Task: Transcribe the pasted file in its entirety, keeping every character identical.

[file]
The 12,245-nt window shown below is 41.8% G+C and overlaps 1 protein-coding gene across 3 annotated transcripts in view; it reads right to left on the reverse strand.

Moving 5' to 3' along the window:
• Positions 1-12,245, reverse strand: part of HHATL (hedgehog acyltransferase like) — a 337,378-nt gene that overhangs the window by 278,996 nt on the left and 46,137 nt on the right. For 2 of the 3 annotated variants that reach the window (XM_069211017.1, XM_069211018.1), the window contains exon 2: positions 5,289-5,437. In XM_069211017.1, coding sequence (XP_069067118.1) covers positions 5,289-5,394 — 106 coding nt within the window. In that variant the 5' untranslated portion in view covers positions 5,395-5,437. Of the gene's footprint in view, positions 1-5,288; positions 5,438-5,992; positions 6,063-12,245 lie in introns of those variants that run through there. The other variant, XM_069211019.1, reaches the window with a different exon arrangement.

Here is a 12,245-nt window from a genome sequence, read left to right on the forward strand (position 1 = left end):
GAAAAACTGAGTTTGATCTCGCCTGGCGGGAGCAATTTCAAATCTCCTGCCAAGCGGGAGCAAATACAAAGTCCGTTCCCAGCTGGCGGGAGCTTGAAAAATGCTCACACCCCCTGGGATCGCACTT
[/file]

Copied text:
The 12,245-nt window shown below is 41.8% G+C and overlaps 1 protein-coding gene across 3 annotated transcripts in view; it reads right to left on the reverse strand.

Moving 5' to 3' along the window:
• Positions 1-12,245, reverse strand: part of HHATL (hedgehog acyltransferase like) — a 337,378-nt gene that overhangs the window by 278,996 nt on the left and 46,137 nt on the right. For 2 of the 3 annotated variants that reach the window (XM_069211017.1, XM_069211018.1), the window contains exon 2: positions 5,289-5,437. In XM_069211017.1, coding sequence (XP_069067118.1) covers positions 5,289-5,394 — 106 coding nt within the window. In that variant the 5' untranslated portion in view covers positions 5,395-5,437. Of the gene's footprint in view, positions 1-5,288; positions 5,438-5,992; positions 6,063-12,245 lie in introns of those variants that run through there. The other variant, XM_069211019.1, reaches the window with a different exon arrangement.

Here is a 12,245-nt window from a genome sequence, read left to right on the forward strand (position 1 = left end):
GAAAAACTGAGTTTGATCTCGCCTGGCGGGAGCAATTTCAAATCTCCTGCCAAGCGGGAGCAAATACAAAGTCCGTTCCCAGCTGGCGGGAGCTTGAAAAATGCTCACACCCCCTGGGATCGCACTT